of “neurotic depression” was removed from the official DSM-III lexicon in 1980,
replaced with the heftier sounding “generalized anxiety disorder” (GAD) and
dysthymia. Consequently, clinicians
frequently see patients with the “comorbidity” of GAD and dysthymia, which
likely represents the same class of patients that used to be labeled “neurotic
depression” pre-1980. However, this phrase more clearly captures the symptoms experienced by these patients,
without pseudo-scientific jargon. What is central to this syndrome is chronic
moderate anxiety and depressive symptoms that do not meet criteria for a major depressive
episode most of the time. These
patients do not have recurrent discrete major depressive episodes separated by
periods of relatively normal functioning, and their anxiety symptoms are
equally disabling as their mood symptoms.
When treating neurotic depression (GAD/dysthymia), clinicians often use the same approach as in treatment of recurrent unipolar depression, i.e. long-term antidepressant treatment. This is partly because DSM-IV labels all these syndromes “major depressive disorder” (and as said, adding comorbidities for some patients with dysthymia and GAD). Nevertheless, the conflation of these conditions diagnostically leads to unproven and possibly unnecessary treatments (anti-Hippocratic).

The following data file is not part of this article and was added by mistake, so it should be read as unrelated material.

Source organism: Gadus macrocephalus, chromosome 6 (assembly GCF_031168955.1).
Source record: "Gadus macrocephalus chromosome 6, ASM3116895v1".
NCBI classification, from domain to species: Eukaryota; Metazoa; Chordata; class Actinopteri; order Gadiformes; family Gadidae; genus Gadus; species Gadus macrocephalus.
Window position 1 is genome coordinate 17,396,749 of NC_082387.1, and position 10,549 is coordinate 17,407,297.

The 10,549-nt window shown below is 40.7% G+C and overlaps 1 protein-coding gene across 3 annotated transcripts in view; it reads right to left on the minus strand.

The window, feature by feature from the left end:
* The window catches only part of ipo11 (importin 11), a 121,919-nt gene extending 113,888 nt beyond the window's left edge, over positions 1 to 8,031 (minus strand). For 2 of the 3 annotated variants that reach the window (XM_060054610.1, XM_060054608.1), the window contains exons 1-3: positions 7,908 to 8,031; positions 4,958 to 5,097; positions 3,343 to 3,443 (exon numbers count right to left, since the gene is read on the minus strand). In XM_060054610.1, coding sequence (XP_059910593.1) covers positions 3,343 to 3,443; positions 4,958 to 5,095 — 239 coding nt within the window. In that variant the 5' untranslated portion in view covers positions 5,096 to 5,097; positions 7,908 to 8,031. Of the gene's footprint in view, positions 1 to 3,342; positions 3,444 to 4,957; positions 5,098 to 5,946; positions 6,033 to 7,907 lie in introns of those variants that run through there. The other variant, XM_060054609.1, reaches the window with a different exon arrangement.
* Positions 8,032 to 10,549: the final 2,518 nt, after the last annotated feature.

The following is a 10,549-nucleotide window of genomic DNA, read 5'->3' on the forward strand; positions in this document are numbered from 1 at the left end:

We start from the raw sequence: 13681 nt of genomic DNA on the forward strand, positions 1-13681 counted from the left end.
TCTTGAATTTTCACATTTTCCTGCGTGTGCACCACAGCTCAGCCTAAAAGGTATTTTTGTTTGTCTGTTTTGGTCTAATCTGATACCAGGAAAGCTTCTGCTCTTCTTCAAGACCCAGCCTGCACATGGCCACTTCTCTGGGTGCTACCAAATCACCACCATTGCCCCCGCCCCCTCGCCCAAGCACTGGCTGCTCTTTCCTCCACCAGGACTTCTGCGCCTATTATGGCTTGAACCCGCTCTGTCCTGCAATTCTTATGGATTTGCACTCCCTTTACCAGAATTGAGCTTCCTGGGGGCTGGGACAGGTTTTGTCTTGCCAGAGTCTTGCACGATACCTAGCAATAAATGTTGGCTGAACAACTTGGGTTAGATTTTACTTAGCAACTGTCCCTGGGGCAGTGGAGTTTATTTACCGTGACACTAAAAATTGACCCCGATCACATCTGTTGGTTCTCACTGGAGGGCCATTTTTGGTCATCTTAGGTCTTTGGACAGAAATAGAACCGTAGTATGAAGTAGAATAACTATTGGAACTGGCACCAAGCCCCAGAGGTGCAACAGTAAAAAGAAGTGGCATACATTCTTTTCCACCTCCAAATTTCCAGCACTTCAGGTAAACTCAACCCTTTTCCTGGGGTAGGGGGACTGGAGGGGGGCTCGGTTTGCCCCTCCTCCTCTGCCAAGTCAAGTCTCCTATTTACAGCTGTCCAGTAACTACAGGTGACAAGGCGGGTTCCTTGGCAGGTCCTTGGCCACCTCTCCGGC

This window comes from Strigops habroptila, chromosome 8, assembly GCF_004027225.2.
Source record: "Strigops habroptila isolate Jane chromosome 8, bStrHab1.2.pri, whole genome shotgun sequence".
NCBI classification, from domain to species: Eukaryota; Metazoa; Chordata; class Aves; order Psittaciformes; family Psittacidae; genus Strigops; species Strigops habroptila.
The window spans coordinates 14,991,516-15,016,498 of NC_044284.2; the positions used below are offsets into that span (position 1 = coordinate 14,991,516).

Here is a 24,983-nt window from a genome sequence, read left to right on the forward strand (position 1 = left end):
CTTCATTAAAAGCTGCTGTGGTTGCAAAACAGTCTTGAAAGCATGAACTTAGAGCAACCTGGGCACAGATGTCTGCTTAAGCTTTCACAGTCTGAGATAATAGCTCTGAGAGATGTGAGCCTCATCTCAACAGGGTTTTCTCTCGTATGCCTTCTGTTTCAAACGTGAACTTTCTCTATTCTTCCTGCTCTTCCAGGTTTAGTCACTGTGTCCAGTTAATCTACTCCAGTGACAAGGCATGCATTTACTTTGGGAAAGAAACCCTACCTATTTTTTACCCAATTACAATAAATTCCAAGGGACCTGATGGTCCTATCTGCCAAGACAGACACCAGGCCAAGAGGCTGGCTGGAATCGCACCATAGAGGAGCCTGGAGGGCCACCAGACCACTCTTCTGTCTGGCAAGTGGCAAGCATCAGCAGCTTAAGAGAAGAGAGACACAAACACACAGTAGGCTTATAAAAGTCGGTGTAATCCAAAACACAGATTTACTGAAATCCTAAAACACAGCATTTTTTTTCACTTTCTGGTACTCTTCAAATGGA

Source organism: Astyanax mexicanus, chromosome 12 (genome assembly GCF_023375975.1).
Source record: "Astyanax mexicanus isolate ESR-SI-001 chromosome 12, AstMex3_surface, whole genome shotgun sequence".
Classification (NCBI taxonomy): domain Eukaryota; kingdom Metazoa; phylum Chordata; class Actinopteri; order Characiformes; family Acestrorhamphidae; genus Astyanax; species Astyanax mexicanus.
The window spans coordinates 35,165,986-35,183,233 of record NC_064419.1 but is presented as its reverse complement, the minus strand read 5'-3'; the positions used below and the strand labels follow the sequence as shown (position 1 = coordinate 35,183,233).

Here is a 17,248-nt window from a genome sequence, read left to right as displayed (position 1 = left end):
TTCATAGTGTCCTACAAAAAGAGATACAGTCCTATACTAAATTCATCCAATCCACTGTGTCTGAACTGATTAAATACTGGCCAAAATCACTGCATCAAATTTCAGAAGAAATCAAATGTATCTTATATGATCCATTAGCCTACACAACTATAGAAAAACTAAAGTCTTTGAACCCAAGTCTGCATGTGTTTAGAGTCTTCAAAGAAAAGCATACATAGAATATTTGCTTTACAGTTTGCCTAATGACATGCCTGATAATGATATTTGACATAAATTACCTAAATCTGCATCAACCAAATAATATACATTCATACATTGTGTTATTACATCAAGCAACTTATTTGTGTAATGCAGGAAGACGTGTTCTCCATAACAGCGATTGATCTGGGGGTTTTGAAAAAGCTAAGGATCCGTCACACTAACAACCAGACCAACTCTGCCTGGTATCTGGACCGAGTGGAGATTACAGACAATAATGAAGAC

Long-term benefits with antidepressants are far from established in GAD and dysthymia while short-term efficacy makes little sense in these chronic conditions especially because these persons tend to have chronic depressive symptoms in the setting of notable psychosocial stressors. Lack of attention to those psychosocial stressors, either through psychotherapies or other means, will often lead to poor antidepressant response. The psychosocial interventions in these circumstances are primary,the use of antidepressants secondary (and sometimes not necessary). The role of psychosocial stressors in neurotic depression should be distinguished from recurrent unipolar depressive disorder, however. Neurotic depression is a clinical presentation, not a disease, in which psychosocial problems are the primary force.